Piranha 3D Soundtrack24.08.10 # Soundtrack # 30 Comments
The Piranha 3D soundtrack. Fish! Terrifying, aren’t they? Whadda you mean no? We’re not talking about a breadcrumb-coated bit of cod here – these are piranhas! The aquatic menace of choice for Bond villains seeking fishy means with which to punish those underlings unfortunate enough to have incurred their wrath.
Picking the songs for Piranha 3D was a task of balancing context against quality. After all, the human characters in Alexander Aja’s remake of the Corman-produced ’70s schlocker are a mix of spring breakers and porno performers, showcasing their well-honed bods and empty heads out on the beach. Given that then, how in the name of Captain Birdseye can the Piranha people possibly unearth music that will offer a decent listen and yet still correspond to a group of vacuous narcissists so objectionable that the movie in which they exist is asking its audience to take immense pleasure from the sight of them being ripped into hundreds of chunks of bleeding flesh by a ravenous school of stereoscopic killer fish?
Not an easy conundrum to resolve satisfactorily, you would think, and indeed a listen to the Piranha 3D soundtrack confirms precisely that. A lot of it is the kind of stuff that you might expect to hear emanating at too loud a volume from too far wound-down a car window, often replete with a thick ’80s sheen to make it sound more contemporaneously exciting than it actually is (and yes, I’m aware how idiotic it is to cite an ”80s sheen’ as evidence of the contemporary in 2010, but don’t blame me, blame the music industry). Get U Home by Californian rapper Shwayze or Amanda Blank’s Make It Take It fall into this trap, and even old stagers are not immune from the production gloss plague. Public Enemy’s Bring the Noise is essentially bulletproof, yet the toxic remix from Benny Benassi contrives to make you think your stereo is going on the blink when you listen to it.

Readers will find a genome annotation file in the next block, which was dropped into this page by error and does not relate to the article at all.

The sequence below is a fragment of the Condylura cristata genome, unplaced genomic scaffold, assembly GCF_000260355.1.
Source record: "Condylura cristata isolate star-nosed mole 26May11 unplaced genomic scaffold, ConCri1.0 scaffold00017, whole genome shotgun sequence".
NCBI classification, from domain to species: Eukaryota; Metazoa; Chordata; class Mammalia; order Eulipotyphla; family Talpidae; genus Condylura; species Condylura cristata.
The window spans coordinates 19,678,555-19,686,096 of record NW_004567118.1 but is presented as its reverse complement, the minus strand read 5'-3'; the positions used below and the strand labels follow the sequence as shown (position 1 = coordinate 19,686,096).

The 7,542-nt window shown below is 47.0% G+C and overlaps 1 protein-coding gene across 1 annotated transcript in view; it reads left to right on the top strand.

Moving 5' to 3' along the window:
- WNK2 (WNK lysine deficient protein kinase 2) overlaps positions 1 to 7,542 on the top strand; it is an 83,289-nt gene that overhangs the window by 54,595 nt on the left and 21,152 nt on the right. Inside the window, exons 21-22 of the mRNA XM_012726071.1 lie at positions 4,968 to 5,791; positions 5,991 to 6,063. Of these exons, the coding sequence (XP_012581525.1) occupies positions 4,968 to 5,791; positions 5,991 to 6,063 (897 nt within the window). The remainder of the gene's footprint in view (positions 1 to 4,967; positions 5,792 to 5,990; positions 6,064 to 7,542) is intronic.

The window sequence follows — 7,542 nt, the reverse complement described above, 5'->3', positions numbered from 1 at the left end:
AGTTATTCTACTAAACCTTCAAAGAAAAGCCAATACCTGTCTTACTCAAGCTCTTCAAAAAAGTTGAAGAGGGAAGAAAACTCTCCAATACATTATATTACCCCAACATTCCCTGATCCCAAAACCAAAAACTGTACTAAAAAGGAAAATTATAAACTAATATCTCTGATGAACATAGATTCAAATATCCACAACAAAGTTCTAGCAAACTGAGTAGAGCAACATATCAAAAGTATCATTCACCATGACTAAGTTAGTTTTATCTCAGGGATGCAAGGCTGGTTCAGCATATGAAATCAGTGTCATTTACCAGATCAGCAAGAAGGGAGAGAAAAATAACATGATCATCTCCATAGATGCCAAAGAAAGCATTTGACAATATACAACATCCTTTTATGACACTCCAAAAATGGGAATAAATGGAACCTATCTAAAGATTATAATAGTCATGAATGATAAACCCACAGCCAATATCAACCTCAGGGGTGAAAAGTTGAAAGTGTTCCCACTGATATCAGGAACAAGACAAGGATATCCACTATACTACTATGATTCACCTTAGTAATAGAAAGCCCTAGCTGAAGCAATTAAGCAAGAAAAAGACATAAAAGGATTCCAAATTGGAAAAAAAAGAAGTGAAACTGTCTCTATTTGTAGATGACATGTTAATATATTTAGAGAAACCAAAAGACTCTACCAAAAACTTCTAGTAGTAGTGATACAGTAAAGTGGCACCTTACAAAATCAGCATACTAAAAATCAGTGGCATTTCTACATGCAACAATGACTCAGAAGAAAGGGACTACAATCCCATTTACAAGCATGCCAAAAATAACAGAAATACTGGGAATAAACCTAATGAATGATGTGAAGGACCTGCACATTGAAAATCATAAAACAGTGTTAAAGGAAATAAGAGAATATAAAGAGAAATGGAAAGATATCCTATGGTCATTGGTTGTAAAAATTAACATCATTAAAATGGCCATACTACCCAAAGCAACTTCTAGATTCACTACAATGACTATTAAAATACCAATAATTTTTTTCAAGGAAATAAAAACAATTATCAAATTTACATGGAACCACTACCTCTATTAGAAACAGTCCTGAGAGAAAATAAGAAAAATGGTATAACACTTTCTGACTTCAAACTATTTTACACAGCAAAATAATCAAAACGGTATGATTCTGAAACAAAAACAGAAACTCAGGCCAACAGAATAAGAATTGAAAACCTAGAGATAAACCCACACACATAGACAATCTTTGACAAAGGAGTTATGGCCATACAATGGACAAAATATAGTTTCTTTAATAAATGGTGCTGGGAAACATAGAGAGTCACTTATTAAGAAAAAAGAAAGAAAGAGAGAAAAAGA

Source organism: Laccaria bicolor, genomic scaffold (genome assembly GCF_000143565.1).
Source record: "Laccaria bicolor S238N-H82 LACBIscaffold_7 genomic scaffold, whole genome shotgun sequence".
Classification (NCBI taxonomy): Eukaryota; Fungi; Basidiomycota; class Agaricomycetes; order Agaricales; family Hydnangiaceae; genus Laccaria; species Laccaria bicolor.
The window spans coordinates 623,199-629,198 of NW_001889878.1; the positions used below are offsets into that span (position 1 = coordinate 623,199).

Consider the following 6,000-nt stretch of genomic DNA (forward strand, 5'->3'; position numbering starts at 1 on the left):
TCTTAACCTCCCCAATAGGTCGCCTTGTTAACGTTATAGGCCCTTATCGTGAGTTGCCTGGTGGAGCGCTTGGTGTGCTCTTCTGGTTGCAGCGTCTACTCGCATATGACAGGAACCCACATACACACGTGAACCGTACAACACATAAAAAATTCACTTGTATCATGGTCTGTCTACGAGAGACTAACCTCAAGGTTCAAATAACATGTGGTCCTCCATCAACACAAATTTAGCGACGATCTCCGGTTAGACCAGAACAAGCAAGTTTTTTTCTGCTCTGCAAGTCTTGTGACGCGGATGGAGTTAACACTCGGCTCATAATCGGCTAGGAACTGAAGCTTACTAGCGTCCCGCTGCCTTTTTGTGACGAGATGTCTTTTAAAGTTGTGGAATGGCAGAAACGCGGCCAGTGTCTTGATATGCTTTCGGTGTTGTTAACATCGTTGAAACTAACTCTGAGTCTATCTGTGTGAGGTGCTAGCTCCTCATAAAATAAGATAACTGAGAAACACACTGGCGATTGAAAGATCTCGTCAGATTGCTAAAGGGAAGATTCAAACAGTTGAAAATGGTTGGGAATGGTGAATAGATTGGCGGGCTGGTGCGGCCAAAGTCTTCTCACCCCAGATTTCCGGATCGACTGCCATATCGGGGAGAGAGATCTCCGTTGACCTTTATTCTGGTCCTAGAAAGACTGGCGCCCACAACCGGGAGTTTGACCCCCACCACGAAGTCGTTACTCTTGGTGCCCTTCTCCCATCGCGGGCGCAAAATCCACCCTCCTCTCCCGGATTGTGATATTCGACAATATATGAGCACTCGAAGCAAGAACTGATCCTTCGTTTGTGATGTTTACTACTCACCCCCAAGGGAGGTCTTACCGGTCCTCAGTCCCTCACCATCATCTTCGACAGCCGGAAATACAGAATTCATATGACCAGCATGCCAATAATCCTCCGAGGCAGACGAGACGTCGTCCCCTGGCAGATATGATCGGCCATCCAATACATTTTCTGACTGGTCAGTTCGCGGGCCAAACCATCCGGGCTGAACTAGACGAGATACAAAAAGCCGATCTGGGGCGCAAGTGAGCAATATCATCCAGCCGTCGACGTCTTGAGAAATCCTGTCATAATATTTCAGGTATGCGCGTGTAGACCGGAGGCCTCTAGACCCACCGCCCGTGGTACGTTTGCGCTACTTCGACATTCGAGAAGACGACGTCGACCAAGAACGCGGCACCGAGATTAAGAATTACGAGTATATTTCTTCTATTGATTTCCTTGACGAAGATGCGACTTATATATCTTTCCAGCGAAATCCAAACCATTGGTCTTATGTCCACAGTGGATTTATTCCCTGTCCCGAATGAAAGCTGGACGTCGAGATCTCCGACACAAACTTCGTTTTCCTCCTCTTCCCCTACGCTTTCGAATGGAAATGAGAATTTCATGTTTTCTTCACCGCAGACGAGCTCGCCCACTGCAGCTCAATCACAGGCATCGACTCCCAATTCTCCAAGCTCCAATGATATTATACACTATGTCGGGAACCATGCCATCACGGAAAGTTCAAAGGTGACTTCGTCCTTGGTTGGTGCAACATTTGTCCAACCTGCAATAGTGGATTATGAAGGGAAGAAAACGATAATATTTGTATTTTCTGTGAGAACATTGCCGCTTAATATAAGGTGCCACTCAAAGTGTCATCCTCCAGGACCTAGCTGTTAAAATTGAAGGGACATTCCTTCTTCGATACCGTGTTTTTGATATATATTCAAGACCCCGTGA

Superior perhaps are Dub Pistols’ blend of rap and languid sunny brass on She Moves, and the Louie Louie-ish Nadas Por Free from Ozomatli – both of which would probably sound like the greatest thing in the universe if you heard them at a music festival when you had availed yourself of an excess of beer and sunshine at too early a juncture in the day. You could be forgiven for mistaking Adriana Kohtova and Denisa Slepkovska for a Wimbledon ladies quarterfinal match-up but they get to incongruously chime in with a spot of opera, while ‘Paperboy’ Reed aims for a euphoric soulfulness in pleasant enough fashion, without ever quite answering the question of why you would listen to him over going back to the source and digging out some Smokey or Marvin Gaye instead.
Which leaves us with a final three tracks of harder, more aggressive sound than what has gone before. Now You See It features some fascinating sociological musings on posteriors in motion and how many women the main vocalist gets to party with. Doth the gentleman protest too much? And by the time Steve Aoki and [[[Zuper Blahq]]] are In the House, it’s probably high time everyone of taste and/or sanity was leaving.
Piranha 3D Soundtrack Song List
1. Get U Home – Shwayze
2. Shake Shake – Envy feat. Leviticus
3. Here She Comes – Flatheads
4. Make It Take It – Amanda Blank
5. Bring the Noise (Pump-kin remix) – Public Enemy vs. Benny Benassi
6. She Moves – Dub Pistols
7. Flower Duet from Lakme – Adriana Kohtova and Denisa Slepkovska
8. Nadas Por Free – Ozomatli
9. Come and Get It – Eli “Paperboy” Reed
10. Now You See It – Honorebel feat. Pitbull and Jump Smokers
11. M.A.D. – Hadouken!
12. I’m in the House – Steve Aoki feat. [[[Zuper Blahq]]]
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